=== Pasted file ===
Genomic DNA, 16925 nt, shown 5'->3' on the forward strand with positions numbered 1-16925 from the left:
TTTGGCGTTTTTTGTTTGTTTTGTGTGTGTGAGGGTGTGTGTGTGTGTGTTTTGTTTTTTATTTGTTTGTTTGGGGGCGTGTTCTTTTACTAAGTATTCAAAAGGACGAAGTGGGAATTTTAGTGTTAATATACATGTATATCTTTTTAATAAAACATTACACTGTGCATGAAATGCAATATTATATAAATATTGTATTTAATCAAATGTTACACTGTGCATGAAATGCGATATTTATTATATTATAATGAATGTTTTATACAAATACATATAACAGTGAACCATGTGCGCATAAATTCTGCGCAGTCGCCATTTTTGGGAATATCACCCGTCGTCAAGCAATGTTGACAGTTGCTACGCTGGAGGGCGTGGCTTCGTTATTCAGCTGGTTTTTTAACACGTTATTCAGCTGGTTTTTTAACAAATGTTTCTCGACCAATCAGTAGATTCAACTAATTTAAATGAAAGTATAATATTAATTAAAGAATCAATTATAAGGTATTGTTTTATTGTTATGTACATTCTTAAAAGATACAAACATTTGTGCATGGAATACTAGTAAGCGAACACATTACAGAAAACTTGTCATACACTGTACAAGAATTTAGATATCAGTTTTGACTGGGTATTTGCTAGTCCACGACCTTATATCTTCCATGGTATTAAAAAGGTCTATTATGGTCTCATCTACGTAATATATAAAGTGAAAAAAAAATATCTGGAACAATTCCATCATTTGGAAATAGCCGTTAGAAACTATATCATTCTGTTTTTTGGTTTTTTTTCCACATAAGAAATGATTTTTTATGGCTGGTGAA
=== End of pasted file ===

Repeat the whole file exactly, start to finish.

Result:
Genomic DNA, 16925 nt, shown 5'->3' on the forward strand with positions numbered 1-16925 from the left:
TTTGGCGTTTTTTGTTTGTTTTGTGTGTGTGAGGGTGTGTGTGTGTGTGTTTTGTTTTTTATTTGTTTGTTTGGGGGCGTGTTCTTTTACTAAGTATTCAAAAGGACGAAGTGGGAATTTTAGTGTTAATATACATGTATATCTTTTTAATAAAACATTACACTGTGCATGAAATGCAATATTATATAAATATTGTATTTAATCAAATGTTACACTGTGCATGAAATGCGATATTTATTATATTATAATGAATGTTTTATACAAATACATATAACAGTGAACCATGTGCGCATAAATTCTGCGCAGTCGCCATTTTTGGGAATATCACCCGTCGTCAAGCAATGTTGACAGTTGCTACGCTGGAGGGCGTGGCTTCGTTATTCAGCTGGTTTTTTAACACGTTATTCAGCTGGTTTTTTAACAAATGTTTCTCGACCAATCAGTAGATTCAACTAATTTAAATGAAAGTATAATATTAATTAAAGAATCAATTATAAGGTATTGTTTTATTGTTATGTACATTCTTAAAAGATACAAACATTTGTGCATGGAATACTAGTAAGCGAACACATTACAGAAAACTTGTCATACACTGTACAAGAATTTAGATATCAGTTTTGACTGGGTATTTGCTAGTCCACGACCTTATATCTTCCATGGTATTAAAAAGGTCTATTATGGTCTCATCTACGTAATATATAAAGTGAAAAAAAAATATCTGGAACAATTCCATCATTTGGAAATAGCCGTTAGAAACTATATCATTCTGTTTTTTGGTTTTTTTTCCACATAAGAAATGATTTTTTATGGCTGGTGAA